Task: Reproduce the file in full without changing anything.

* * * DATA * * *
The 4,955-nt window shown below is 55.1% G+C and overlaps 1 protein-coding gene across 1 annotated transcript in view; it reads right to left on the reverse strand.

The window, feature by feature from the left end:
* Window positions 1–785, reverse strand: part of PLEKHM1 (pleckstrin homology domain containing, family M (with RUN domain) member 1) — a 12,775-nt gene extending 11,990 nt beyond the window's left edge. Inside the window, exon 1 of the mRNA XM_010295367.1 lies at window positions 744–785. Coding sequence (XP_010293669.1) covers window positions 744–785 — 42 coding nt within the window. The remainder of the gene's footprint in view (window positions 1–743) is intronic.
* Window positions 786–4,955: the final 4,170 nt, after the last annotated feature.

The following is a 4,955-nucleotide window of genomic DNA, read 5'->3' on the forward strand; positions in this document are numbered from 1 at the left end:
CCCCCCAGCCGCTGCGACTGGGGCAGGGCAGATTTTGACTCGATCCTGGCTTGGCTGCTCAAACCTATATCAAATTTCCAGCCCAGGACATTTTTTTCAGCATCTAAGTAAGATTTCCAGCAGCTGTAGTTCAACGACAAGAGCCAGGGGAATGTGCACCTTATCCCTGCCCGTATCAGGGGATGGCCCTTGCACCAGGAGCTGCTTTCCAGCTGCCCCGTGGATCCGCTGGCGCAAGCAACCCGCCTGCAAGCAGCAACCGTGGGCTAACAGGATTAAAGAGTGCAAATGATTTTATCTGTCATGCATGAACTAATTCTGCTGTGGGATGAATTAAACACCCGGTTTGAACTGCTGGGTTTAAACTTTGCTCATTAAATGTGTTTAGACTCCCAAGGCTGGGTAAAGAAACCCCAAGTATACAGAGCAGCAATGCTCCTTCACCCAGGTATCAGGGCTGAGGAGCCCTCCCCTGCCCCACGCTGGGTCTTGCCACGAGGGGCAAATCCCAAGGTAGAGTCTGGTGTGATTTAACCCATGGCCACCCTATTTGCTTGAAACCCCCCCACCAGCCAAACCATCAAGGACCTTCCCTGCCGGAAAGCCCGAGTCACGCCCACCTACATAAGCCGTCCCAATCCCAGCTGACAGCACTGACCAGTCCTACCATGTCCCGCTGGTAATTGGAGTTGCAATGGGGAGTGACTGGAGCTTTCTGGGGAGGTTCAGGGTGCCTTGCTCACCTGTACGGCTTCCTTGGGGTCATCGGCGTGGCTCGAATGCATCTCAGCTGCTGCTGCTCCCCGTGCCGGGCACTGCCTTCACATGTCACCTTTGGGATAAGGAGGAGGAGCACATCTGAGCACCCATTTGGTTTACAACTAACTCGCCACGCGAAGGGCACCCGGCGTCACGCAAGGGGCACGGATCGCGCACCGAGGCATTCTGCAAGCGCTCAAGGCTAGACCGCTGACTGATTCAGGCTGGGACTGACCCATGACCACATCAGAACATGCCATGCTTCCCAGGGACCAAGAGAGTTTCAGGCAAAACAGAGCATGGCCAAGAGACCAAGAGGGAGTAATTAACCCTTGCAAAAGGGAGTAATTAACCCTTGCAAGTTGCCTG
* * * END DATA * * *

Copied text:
The 4,955-nt window shown below is 55.1% G+C and overlaps 1 protein-coding gene across 1 annotated transcript in view; it reads right to left on the reverse strand.

The window, feature by feature from the left end:
* Window positions 1–785, reverse strand: part of PLEKHM1 (pleckstrin homology domain containing, family M (with RUN domain) member 1) — a 12,775-nt gene extending 11,990 nt beyond the window's left edge. Inside the window, exon 1 of the mRNA XM_010295367.1 lies at window positions 744–785. Coding sequence (XP_010293669.1) covers window positions 744–785 — 42 coding nt within the window. The remainder of the gene's footprint in view (window positions 1–743) is intronic.
* Window positions 786–4,955: the final 4,170 nt, after the last annotated feature.

The following is a 4,955-nucleotide window of genomic DNA, read 5'->3' on the forward strand; positions in this document are numbered from 1 at the left end:
CCCCCCAGCCGCTGCGACTGGGGCAGGGCAGATTTTGACTCGATCCTGGCTTGGCTGCTCAAACCTATATCAAATTTCCAGCCCAGGACATTTTTTTCAGCATCTAAGTAAGATTTCCAGCAGCTGTAGTTCAACGACAAGAGCCAGGGGAATGTGCACCTTATCCCTGCCCGTATCAGGGGATGGCCCTTGCACCAGGAGCTGCTTTCCAGCTGCCCCGTGGATCCGCTGGCGCAAGCAACCCGCCTGCAAGCAGCAACCGTGGGCTAACAGGATTAAAGAGTGCAAATGATTTTATCTGTCATGCATGAACTAATTCTGCTGTGGGATGAATTAAACACCCGGTTTGAACTGCTGGGTTTAAACTTTGCTCATTAAATGTGTTTAGACTCCCAAGGCTGGGTAAAGAAACCCCAAGTATACAGAGCAGCAATGCTCCTTCACCCAGGTATCAGGGCTGAGGAGCCCTCCCCTGCCCCACGCTGGGTCTTGCCACGAGGGGCAAATCCCAAGGTAGAGTCTGGTGTGATTTAACCCATGGCCACCCTATTTGCTTGAAACCCCCCCACCAGCCAAACCATCAAGGACCTTCCCTGCCGGAAAGCCCGAGTCACGCCCACCTACATAAGCCGTCCCAATCCCAGCTGACAGCACTGACCAGTCCTACCATGTCCCGCTGGTAATTGGAGTTGCAATGGGGAGTGACTGGAGCTTTCTGGGGAGGTTCAGGGTGCCTTGCTCACCTGTACGGCTTCCTTGGGGTCATCGGCGTGGCTCGAATGCATCTCAGCTGCTGCTGCTCCCCGTGCCGGGCACTGCCTTCACATGTCACCTTTGGGATAAGGAGGAGGAGCACATCTGAGCACCCATTTGGTTTACAACTAACTCGCCACGCGAAGGGCACCCGGCGTCACGCAAGGGGCACGGATCGCGCACCGAGGCATTCTGCAAGCGCTCAAGGCTAGACCGCTGACTGATTCAGGCTGGGACTGACCCATGACCACATCAGAACATGCCATGCTTCCCAGGGACCAAGAGAGTTTCAGGCAAAACAGAGCATGGCCAAGAGACCAAGAGGGAGTAATTAACCCTTGCAAAAGGGAGTAATTAACCCTTGCAAGTTGCCTG